12. Seriously, you don’t have working scientists (especially not a Nobel Prize-nominated scientist) arguing over covalent bonds. And nobody, not even chemists, labels their drinking water as H2O, refers to table salt as sodium chloride, or expects a bunch of housewives to know that CH3COOH is vinegar. And even a gifted scientist could never create an abiogenesis lab in their house. Simply touching an experiment with your hands can denature a protein and render the experiment null. Nobody could keep their open-air kitchen at the necessary temperature for those kinds of experiments. Nor would they drink coffee using their lab equipment.
  13. Garmus, Lessons in Chemistry, 331. 
  14. See note 12.
  15. Garmus, Lessons in Chemistry, 235.
  16. Garmus, Lessons in Chemistry, 255.
  17. Garmus, Lessons in Chemistry, 217.
  18. 1Garmus, Lessons in Chemistry, 202.
  19. “Elizabeth is no ordinary woman, she refuses to pander to fragile male egos, it worries her not one whit that she doesn’t fit in at the patriarchal Hastings Institute, she accepts no limitations for herself, nor for anyone else.” Paromjit, Review of Lessons in Chemistry by Bonnie Garmus, Goodreads, March 10, 2022,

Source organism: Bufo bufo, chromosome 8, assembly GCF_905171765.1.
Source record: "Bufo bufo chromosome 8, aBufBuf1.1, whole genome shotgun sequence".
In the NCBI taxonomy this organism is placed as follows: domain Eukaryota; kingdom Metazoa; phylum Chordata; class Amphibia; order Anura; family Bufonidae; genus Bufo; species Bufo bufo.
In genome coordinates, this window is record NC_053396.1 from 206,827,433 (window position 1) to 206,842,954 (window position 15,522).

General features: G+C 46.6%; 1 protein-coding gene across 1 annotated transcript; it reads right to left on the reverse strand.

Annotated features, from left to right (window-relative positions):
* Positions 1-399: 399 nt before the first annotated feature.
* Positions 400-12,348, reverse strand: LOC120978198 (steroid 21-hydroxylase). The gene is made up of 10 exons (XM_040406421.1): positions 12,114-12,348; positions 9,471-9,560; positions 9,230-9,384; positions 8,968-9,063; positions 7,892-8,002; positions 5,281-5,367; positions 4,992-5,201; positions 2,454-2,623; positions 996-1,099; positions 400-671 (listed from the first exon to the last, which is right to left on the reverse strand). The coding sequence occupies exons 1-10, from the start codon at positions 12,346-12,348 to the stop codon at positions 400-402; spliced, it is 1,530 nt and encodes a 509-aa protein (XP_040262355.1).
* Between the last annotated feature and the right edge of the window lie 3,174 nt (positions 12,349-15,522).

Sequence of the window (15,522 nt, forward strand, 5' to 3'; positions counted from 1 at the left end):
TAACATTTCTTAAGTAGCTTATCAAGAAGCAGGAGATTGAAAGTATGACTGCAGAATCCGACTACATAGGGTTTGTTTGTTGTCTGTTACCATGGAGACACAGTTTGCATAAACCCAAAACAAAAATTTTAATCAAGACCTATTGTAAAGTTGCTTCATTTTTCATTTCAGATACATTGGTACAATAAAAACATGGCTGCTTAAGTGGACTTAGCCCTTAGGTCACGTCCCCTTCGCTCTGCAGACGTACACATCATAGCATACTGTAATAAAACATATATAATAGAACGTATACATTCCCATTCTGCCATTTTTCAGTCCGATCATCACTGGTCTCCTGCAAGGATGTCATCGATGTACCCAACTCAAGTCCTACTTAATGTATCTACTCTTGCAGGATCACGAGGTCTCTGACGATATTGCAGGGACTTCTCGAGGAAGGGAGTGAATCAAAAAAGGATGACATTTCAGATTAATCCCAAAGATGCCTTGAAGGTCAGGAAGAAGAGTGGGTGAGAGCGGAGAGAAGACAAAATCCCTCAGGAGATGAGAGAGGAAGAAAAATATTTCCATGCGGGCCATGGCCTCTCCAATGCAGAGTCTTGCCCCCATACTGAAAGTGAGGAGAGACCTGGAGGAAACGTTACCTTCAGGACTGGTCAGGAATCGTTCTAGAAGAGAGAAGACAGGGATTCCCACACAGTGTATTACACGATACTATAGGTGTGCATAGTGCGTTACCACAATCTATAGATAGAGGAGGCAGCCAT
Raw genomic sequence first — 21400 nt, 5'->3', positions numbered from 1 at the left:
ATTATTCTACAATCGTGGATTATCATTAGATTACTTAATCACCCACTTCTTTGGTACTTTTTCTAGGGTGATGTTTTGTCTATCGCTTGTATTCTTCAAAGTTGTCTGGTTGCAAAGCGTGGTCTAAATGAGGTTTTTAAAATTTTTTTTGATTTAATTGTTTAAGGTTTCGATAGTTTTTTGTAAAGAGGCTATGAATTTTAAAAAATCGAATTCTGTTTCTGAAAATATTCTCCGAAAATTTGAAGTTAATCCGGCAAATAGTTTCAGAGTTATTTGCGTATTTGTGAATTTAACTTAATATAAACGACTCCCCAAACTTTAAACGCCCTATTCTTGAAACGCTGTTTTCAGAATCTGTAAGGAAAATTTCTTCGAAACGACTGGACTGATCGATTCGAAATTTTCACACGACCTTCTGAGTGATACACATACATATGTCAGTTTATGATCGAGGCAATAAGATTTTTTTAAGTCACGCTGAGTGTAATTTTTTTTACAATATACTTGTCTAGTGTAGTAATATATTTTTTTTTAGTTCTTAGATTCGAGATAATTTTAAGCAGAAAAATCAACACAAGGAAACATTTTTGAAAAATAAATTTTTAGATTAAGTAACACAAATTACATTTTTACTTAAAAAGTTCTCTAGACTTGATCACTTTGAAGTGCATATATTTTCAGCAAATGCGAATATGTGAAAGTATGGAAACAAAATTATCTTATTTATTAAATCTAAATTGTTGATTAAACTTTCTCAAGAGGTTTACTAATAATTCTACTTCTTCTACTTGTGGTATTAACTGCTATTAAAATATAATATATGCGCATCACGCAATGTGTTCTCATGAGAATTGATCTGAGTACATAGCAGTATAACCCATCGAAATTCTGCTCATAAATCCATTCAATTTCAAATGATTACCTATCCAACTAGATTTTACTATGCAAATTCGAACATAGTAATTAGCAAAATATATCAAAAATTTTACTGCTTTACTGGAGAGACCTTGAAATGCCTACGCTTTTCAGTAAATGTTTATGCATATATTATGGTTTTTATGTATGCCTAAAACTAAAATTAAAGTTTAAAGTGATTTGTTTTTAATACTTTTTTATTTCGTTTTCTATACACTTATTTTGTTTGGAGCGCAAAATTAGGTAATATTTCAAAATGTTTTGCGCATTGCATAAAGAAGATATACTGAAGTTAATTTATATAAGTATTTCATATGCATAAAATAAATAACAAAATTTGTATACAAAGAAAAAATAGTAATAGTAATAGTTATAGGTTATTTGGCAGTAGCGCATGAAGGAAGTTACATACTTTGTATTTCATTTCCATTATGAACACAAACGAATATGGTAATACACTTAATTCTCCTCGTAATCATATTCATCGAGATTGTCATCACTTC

20. “And at the ripe old age of 61, I decided to go back to school. To study the science that has long beckoned to me.” Lisa Holliday Lee, Review of Lessons in Chemistry by Bonnie Garmus,, July 2, 2022,
  21. Nancy R. Pearcey, The Toxic War on Masculinity (Grand Rapids, MI: Baker Books, 2023), 73–74.
  22. Joan C. Williams, Unbending Gender: Why Family and Work Conflict and What to Do About it (New York: Oxford University Press, 2000), 21.
  23. Garmus, Lessons in Chemistry, 193.
  24. Garmus, Lessons in Chemistry, 194.
  25. Lessons in Chemistry, season one, episode seven, “Book of Calvin,” directed by Tara Miele, written by Bonnie Garmus, Lee Eisenberg, Elissa Karasik, aired November 17, 2023, on Apple TV+ (
  26. Jim Candy, Brad M. Griffin, and Kara Eckmann Powell, Can I Ask That?: 8 Hard Questions About God and Faith: A Sticky Faith Curriculum (Pasadena, CA: Fuller Youth Institute, 2014), back cover.